The problem with the da Vinci quote is it refers to art in the older sense, a knowledge that lets one build something. One makes shoes by the shoemaker’s art. By science he had in mind theoretical statements such as the kind one finds in geometrical theorems, and of the definitional kind one gets in principles, for instance, concerning the the law of a country.
Crude, but hopefully not utterly misleading, précis (with barest skeleton of info): The Reformation led to the opening of academies with non-religious painting. The British came up with the notion of the Fine Arts, Beaux-Arts in France. The current Chinese word for art dates from the Vienna World Exposition of 1876, before that each of the things one calls art were not bundled together by the Chinese, as měishù. The breakdown of the academies opened the age of art for its own sake, personal art. (Remember, that in many places, such as India even after intense British contact in the 18th and 19th centuries, most art went unsigned, and no attention was payed to the maker as a person of distinction or talent.)
I would say. 1.Art today concerns biography, personality, the human being as inner being and not as the objective neuronal knowledge of brain systems. 2.Science the possibility of collecting effects, relative to space and time, which could at anytime, and forever, be deployed; but often without essential connection to human affairs.
This is a very profound question. I believe one must start by making a distinction between the arts and Art. Insofar as all handicraft, professions, shoemaker, lawyer, chemist (apothecary), were, in former times, regarded as arts, art meant, making something according to a knowledge, according to an art. Today, however, art largely refers to the idea of the artist, the special individual with artistic powers. In a certain sense, the human is totally explored by the figure of this artist, who is supposed to be utterly free. For example, one says, the artist should not be constrained by politics or--most especially--by financial considerations. Art in the older sense, was the art commissioned by patrons. Art in the current sense, is art as the artist going to the limit of their art, and then, also being paid (as though it were something disgusting and beyond art. Or, as it were, what is the same, increasingly these days, with total cynicism and open exploitation of the elite HNWI.)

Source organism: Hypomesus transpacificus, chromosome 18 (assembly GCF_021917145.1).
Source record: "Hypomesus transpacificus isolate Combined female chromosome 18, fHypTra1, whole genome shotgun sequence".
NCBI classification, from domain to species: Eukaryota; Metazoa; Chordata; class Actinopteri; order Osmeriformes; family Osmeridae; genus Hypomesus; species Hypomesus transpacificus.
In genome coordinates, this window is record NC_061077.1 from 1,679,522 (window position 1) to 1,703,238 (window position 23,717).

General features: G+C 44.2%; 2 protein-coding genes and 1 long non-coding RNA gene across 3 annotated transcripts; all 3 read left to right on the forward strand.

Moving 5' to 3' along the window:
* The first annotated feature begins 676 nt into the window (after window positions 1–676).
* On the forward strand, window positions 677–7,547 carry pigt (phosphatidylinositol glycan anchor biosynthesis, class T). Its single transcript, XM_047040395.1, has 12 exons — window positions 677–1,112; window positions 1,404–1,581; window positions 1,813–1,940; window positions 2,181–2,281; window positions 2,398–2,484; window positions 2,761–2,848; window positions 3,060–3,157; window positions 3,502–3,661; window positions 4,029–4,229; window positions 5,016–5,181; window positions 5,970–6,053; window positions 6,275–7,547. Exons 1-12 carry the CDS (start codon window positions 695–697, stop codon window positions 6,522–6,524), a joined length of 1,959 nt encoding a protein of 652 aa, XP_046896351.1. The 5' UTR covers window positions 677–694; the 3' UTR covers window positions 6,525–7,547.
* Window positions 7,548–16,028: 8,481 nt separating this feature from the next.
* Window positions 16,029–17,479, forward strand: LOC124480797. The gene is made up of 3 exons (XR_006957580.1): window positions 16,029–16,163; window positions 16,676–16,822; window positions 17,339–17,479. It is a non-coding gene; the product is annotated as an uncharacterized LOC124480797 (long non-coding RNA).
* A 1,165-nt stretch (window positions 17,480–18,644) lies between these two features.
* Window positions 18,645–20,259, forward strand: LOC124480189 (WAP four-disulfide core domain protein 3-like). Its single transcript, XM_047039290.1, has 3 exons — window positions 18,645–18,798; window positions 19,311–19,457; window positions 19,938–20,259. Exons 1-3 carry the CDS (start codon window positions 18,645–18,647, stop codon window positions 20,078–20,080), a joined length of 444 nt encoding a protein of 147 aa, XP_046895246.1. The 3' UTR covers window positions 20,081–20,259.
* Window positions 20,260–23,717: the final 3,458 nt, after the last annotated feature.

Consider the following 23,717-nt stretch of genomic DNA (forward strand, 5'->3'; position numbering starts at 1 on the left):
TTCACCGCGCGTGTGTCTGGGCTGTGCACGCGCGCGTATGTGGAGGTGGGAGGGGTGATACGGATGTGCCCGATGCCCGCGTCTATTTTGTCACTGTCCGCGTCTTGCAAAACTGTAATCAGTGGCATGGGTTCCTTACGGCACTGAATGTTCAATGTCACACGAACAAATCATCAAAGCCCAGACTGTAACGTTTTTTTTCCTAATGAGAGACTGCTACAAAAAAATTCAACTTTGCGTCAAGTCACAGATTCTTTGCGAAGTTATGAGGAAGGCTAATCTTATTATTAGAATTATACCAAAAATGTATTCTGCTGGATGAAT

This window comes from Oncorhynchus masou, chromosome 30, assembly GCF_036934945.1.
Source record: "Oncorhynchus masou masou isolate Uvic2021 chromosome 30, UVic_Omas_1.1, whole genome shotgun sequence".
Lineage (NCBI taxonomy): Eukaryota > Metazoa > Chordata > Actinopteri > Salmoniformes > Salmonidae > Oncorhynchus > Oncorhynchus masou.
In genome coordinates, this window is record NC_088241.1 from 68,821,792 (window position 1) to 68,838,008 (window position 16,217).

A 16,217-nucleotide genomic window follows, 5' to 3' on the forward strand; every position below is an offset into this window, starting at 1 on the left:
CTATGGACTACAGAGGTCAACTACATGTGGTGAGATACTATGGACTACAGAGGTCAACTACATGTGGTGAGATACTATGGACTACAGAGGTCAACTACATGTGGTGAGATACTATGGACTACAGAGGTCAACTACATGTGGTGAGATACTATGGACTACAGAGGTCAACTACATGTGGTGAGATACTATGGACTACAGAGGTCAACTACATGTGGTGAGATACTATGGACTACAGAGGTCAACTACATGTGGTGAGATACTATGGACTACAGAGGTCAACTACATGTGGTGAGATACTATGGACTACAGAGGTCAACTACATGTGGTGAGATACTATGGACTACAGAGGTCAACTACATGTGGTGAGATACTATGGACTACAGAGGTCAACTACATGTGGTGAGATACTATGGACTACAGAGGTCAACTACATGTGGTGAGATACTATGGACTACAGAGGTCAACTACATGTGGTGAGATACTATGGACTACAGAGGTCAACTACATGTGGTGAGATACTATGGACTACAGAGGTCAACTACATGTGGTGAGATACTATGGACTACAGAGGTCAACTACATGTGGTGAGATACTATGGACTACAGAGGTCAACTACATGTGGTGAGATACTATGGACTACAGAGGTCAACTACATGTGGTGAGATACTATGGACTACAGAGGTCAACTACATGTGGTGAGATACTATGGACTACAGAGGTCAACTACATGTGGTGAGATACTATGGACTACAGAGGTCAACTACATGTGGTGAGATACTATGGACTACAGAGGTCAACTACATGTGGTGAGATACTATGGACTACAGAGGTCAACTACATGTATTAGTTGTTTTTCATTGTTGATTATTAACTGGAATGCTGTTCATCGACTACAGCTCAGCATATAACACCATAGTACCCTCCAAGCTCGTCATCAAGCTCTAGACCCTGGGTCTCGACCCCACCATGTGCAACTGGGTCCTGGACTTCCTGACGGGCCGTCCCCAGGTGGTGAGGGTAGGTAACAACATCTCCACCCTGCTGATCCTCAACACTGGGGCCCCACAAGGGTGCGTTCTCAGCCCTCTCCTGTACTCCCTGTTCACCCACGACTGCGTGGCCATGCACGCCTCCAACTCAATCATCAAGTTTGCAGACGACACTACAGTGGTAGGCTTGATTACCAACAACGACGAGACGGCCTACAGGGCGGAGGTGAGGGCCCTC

The artist, Art, aims at total annihilation of the human being, as the normal specimen. Art becomes a name for freedom, and not for what the sciences deal with, necessities of nature. But this freedom, can by its more harsh critics, be named the destruction of the human being, insanity, inhumanness, the biography of the “other”, the alien being, the future.
On the other hand, when the sciences, become Science, it means we are dealing with that ability to harness all the necessary power of empirical nature. Everything that can be done and kept as a knowledge, as what can be at any time deployed, and repeated. The periodic table of elements, the knowledge of how to combine vast numbers of chemicals and what result that would bring. The knowledge of building all manner of helpful tools, of medical techniques, of warmachines, of destructive gases. What this Science shares with the current art is the emphasis on the absence of moral rectitude. On both sides man shatters his will against the openness of all possibility as never before. Since any limitation, on the basis of moral consideration, that some discovery, stem cells, would threaten the possibility of advancement, is felt somehow as Christian, as backward, as unacceptable to the unconstrained search.